The forhead, chin, tip of the nose reference is for contraction strength. Sounds to me like you need to sit down with your preceptor and have her really explain these terms to you. While seasoned OB nurses use these terms willy nilly, it is kind of unfair to unleash them on new people without explaining what that means. I suggest first that you take a deep breath and understand that you are not alone. When I first did a vaginal exam, I was like...ummmmmmmm, what was that? It will take many exams before you really "get" what you are feeling and probably months, if not a year, before you feel comfortable. I have been doing them for 16 years and I still get an exam that stumps me.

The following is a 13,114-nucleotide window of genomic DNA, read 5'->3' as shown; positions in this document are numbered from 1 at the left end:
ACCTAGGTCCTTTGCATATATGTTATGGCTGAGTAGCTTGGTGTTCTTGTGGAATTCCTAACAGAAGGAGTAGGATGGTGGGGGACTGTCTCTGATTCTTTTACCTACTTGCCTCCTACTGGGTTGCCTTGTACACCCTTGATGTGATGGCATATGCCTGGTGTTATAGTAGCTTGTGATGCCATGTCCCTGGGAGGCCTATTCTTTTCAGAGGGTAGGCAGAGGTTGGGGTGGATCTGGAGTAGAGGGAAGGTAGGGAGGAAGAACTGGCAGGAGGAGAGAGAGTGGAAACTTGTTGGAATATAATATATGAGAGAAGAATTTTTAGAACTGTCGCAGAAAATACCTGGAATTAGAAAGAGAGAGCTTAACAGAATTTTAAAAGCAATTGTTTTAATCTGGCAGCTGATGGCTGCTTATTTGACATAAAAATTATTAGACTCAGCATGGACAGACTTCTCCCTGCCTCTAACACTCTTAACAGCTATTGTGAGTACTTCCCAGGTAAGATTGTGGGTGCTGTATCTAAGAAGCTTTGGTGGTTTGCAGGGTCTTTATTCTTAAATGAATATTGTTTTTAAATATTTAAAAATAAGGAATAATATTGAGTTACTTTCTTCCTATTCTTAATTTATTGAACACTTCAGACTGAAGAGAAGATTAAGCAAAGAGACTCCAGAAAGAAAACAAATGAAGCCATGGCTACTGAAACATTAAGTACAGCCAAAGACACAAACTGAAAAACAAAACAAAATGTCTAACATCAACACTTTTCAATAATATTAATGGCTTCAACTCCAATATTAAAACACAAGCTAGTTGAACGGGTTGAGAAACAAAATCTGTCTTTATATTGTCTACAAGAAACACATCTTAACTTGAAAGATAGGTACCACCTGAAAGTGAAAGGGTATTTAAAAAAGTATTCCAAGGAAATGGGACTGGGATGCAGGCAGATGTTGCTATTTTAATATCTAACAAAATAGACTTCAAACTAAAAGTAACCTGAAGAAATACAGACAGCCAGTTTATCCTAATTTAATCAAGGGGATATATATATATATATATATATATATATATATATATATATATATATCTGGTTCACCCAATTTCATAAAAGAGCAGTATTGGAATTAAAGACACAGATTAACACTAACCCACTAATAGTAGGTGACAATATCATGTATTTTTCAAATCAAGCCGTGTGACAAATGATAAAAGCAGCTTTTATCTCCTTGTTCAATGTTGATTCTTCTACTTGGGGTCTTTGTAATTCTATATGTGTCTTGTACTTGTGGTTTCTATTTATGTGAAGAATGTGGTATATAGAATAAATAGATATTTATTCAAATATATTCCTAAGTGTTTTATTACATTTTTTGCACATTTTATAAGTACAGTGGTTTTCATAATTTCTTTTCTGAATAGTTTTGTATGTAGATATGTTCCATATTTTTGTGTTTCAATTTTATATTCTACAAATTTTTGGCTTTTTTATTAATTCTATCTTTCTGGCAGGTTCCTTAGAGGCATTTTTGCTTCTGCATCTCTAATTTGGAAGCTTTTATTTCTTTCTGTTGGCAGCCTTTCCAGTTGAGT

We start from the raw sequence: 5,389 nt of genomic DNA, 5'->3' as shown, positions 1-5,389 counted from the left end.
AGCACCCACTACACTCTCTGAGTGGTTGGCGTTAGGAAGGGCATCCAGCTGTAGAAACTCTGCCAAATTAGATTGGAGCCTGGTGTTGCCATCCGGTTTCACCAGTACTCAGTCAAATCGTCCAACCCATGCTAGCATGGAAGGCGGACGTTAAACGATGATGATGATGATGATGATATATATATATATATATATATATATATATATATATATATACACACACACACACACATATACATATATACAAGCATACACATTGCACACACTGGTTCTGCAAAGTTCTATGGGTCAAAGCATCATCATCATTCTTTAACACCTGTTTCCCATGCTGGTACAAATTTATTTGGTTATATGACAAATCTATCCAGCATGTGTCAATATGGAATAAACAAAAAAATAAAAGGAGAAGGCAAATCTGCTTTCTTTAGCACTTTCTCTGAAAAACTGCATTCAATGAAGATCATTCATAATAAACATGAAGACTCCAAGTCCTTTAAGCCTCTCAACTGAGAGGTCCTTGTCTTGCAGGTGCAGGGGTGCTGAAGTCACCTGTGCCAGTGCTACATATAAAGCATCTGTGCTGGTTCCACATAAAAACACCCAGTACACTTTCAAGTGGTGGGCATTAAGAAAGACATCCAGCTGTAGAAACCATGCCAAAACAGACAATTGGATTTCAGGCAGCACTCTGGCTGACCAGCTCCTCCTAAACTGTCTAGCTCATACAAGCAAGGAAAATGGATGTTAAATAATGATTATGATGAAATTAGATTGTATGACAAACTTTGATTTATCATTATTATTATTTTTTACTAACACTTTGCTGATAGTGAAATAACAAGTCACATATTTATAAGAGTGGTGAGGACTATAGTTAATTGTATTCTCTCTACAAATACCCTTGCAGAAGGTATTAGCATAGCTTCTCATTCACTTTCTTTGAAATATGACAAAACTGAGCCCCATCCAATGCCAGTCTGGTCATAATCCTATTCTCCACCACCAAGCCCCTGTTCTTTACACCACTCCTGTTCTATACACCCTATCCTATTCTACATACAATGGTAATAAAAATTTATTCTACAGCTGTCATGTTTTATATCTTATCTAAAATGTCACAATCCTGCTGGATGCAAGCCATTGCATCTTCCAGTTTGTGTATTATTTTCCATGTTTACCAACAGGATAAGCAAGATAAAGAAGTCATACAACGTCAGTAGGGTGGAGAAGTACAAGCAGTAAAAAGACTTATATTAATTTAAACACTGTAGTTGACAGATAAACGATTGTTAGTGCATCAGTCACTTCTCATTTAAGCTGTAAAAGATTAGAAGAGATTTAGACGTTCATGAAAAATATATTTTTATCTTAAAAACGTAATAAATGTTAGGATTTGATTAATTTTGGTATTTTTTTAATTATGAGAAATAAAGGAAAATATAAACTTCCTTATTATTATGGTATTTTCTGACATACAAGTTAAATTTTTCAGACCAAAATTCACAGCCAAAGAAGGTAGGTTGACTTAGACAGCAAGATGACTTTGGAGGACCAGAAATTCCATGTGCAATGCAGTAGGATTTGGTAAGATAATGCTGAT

Sometimes you have to dig around to find a cervix. My suggestion is always go into an exam thinking that you are going to find something and don't come out until you do (unless you are really hurting the patient). Think of the uterus being covered in a turtleneck sweater. The opening of the sweater is in the back of the uterus. As labor progresses, the opening (the neck of the sweater) is pulled forward, until it is in the opposite position in the front. So, in early stages, your exams will occur in the more posterior regions (and sometimes way behind there, and often times obliterated by a head) and other times it will be right there when you first go in. It will be different for every patient. The key is having patience. Sometimes you can feel the cervix but it is so far behind the uterus (the neck of the sweater is on the other side), that you really can't reach it totally. You can put your finger in the cervix and pull it towards you to bring it more anterior for you to examine. It does not always work, but it can be helpful when you are doing a very posterior exam. This is what your preceptor meant. A long cervix is actuallly referring to how much of your finger can go inside the cervix, the thickness. It is almost like sticking your finger in your mouth. Some cervix lengths go up to your first knuckle or even more depending on gestational age. Again, you will have to feel to get to know different effacements. If you put a piece of paper on the table and feel the difference between the table and the paper, that is 100%. My suggestion to you is examine as many people as you can. When I oriented, I examined everyone that came thru triage, even if I wasn't assigned there. The more you do it, the more familiar you will become. Remember, exams are very subjective. Your fingers may be a different size than someone else's, so your 3 may be someone else's 2 and so forth. It just takes practice and you have to give yourself that time. You do, however, need to ask your preceptor to teach you what she is talking about. She won't know you aren't getting it if you don't say anything. I wish you luck and I hope this helps you.